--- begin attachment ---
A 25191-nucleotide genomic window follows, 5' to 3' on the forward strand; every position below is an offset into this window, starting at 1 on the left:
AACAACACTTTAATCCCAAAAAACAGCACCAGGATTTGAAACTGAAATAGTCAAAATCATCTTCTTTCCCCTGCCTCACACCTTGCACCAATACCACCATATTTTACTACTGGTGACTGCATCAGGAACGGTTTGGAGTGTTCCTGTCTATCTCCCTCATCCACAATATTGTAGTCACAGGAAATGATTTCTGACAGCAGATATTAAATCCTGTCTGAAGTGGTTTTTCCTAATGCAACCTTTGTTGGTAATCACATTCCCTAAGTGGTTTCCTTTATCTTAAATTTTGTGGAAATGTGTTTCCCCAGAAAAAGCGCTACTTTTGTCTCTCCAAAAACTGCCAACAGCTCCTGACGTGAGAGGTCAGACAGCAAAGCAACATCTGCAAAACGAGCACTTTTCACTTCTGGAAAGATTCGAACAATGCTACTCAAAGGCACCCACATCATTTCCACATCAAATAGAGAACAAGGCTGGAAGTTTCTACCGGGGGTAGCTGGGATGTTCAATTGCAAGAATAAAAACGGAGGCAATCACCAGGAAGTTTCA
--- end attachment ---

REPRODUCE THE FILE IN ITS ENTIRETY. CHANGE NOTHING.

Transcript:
A 25191-nucleotide genomic window follows, 5' to 3' on the forward strand; every position below is an offset into this window, starting at 1 on the left:
AACAACACTTTAATCCCAAAAAACAGCACCAGGATTTGAAACTGAAATAGTCAAAATCATCTTCTTTCCCCTGCCTCACACCTTGCACCAATACCACCATATTTTACTACTGGTGACTGCATCAGGAACGGTTTGGAGTGTTCCTGTCTATCTCCCTCATCCACAATATTGTAGTCACAGGAAATGATTTCTGACAGCAGATATTAAATCCTGTCTGAAGTGGTTTTTCCTAATGCAACCTTTGTTGGTAATCACATTCCCTAAGTGGTTTCCTTTATCTTAAATTTTGTGGAAATGTGTTTCCCCAGAAAAAGCGCTACTTTTGTCTCTCCAAAAACTGCCAACAGCTCCTGACGTGAGAGGTCAGACAGCAAAGCAACATCTGCAAAACGAGCACTTTTCACTTCTGGAAAGATTCGAACAATGCTACTCAAAGGCACCCACATCATTTCCACATCAAATAGAGAACAAGGCTGGAAGTTTCTACCGGGGGTAGCTGGGATGTTCAATTGCAAGAATAAAAACGGAGGCAATCACCAGGAAGTTTCA